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Slevin gets Thomas Jefferson Award

Kate Slevin. By Stephen SalpukasKate Slevin, William and Mary’s chancellor professor of sociology, has been named the recipient of the college’s 2007 Thomas Jefferson Award.

The award is presented each year to a faculty member for significant service through his or her personal activities, influence and leadership. Slevin will be presented the award at the Charter Day ceremony here today.

“Her full-time job may be as faculty member, but her honors and commitment beyond teaching and scholarship have made and continue to make a substantial difference in the quality of this community and the educational experience it provides,” wrote Sam Sadler, vice president for student affairs, in his nomination letter. “Beyond that is her spirit – quick witted, seemingly unflappable, decisive, intelligent, committed to social justice and full of fire and energy. Jefferson would have loved Kate Slevin. She richly deserves the award given in his honor.”

Slevin began working at William and Mary in 1986 as the Associate Provost for Academic Affairs. She joined the sociology department in 1990 as an associate professor and director of its graduate program and, from 1997-2003, served as the department’s chair.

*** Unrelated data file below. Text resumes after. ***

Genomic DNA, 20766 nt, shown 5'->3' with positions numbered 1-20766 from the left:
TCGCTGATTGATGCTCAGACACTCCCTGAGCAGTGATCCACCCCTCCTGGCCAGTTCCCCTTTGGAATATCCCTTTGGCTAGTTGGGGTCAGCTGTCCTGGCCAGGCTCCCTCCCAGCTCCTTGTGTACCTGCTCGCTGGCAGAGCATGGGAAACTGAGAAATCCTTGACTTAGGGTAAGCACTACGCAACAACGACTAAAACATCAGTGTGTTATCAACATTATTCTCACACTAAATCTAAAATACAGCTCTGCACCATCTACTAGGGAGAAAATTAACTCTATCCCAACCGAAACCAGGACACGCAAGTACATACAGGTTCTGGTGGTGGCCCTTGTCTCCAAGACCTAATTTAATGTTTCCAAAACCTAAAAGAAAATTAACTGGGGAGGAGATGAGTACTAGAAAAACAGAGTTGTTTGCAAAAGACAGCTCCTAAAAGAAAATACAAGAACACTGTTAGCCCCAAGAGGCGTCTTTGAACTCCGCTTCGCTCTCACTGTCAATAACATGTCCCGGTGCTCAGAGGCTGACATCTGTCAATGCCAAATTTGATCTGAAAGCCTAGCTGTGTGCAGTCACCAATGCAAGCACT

Her research, which highlights age as a core site of social inequality, has received national praise. She has published several journal articles, book chapters and three books. Beyond her research pursuits, Slevin is a dedicated educator and a tireless advocate for women and minorities on the campus.

“I grew up as a minority in Northern Ireland, so I had a first-hand experience in what it was like to be considered ‘less than,’” she said. “I’m very passionate about using whatever privilege and power I have to help those who don’t have it.”

She has been a supporter of the Women’s Network (formerly the Women’s Caucus) since her arrival at the College, twice serving as its co-coordinator. She also served on the President’s Campus Committee on Diversity, led focus groups to identify problems minority students face on campus and served on the sub-committee that created the College’s new diversity statement. Slevin helped set up the current freshman-sophomore advising program and served on various committees at the College.

“Big talkers are a dime a dozen on any college campus,” wrote Jayne W. Barnard, Cutler Professor of Law, in his nomination letter. “But, talkers who are also do-ers, who actually shape the institution and its values are harder to find. Do-ers who are also good teachers and active scholars are very precious. Kate has excelled in all of these roles.”

Her efforts have earned her numerous honors throughout her career, including the 2004 - 2005 Phi Beta Kappa Award for Excellence in Teaching, the Outstanding Women in Government Award, the Distinguished Educator Award and the State Council for Higher Education Outstanding Faculty Award in 2005.

Slevin received her undergraduate degree from University College in Dublin, Ireland. After earning her master’s and Ph.D. degrees from the University of Georgia, she began her career in higher education in 1975 as an assistant professor at the University of Richmond. In 1981, she became the associate coordinator of SCHEV and served in that position until she began working at William and Mary in 1986.